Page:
NEW ORLEANS – Nick Saban this week revisited a story about how a young coach named Urban Meyer once called him when Saban was transitioning from NFL assistant to head coach at Toledo.
Saban was not at home on that day 25 years ago, but his wife answered the phone, spoke to Meyer and recommended to her husband that he consider him for his staff.
"I was so kind of caught up and busy in what I was doing I never really followed up on that," Saban said. "And, obviously, that was a huge mistake on my part, because he's a fantastic coach."
Saban did just fine without Meyer. He coached at Toledo and Michigan State before winning a national title at Louisiana State. Saban has won three at Alabama.
Meyer climbed the coaching ladder to Bowling Green and Utah before guiding Florida to two national championships, and then revitalizing Ohio State.
"There's a lot of mutual respect there," Meyer said.
On Thursday night at the Superdome, Saban and Meyer will coach against each other for the fourth time when Alabama plays Ohio State in the Sugar Bowl, a College Football Playoff semifinal.
The winner plays Oregon or Florida State for the championship on Jan.12 in Arlington, Texas.
Alabama is 12-1, its only loss coming against Mississippi on Oct. 4. Saban said his team had "sort of been in a playoff of our own kind," since the defeat.
"Not only did everyone sort of discount this team totally and completely," he said, "it wasn't just that this team wasn't going to make it, it was that the whole era of what we've been able to do at Alabama was done, gone, didn't work anymore and all that.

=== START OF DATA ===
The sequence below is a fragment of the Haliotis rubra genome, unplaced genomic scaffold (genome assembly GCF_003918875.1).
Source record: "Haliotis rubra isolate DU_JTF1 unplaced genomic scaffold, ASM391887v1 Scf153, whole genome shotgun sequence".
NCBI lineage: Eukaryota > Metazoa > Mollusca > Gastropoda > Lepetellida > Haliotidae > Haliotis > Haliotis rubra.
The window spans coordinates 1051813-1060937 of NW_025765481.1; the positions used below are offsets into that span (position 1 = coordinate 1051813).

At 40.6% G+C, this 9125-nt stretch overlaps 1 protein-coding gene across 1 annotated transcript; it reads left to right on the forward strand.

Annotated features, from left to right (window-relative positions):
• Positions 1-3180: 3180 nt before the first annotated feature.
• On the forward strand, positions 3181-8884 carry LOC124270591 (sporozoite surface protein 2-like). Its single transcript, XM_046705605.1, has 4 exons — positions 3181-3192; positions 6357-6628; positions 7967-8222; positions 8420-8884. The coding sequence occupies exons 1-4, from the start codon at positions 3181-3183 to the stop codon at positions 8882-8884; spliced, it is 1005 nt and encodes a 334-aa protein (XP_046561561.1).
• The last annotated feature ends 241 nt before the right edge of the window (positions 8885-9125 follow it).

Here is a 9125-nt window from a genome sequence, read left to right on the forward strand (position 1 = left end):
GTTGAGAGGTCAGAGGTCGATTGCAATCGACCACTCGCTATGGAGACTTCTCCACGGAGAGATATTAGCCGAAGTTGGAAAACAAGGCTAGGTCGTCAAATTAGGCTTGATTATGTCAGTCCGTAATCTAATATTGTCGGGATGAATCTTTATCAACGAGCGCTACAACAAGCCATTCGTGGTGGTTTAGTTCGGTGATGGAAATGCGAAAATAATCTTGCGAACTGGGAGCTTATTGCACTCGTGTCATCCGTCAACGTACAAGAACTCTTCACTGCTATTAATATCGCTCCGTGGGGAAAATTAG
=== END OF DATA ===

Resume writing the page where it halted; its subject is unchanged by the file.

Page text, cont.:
"So our players really responded to the loss."
Ohio State rebounded from a Sept. 6 defeat by Virginia Tech — the Buckeyes' first loss in a home opener since 1978 — to win 11 consecutive games and finish 12-1.
And the Buckeyes did it by mining the quarterback depth chart.
Braxton Miller suffered a season-ending shoulder injury during training camp. J.T. Barrett played outstanding in his place, but suffered a leg injury in the regular-season finale against Michigan.
Cardale Jones finished that game and started the Big Ten Championship Game against Wisconsin, leading the Buckeyes to a 59-0 victory.
Asked Wednesday how comfortable he was with Jones and the quarterback situation, Meyer told reporters, "If you asked me a year ago or six months ago, I would have looked at you … like you've got six heads. But it's a much different story right now. He's had a great week of practice."
Jones, a 6-5, 250-pound third-year sophomore, said he would not be overwhelmed by the moment.
"I don't think that they will do anything that we're not prepared for," he said of Alabama.
Crimson Tide safety Landon Collins indicated Alabama would try to take advantage of Jones' inexperience.
"We definitely feel we can rattle him," Collins said.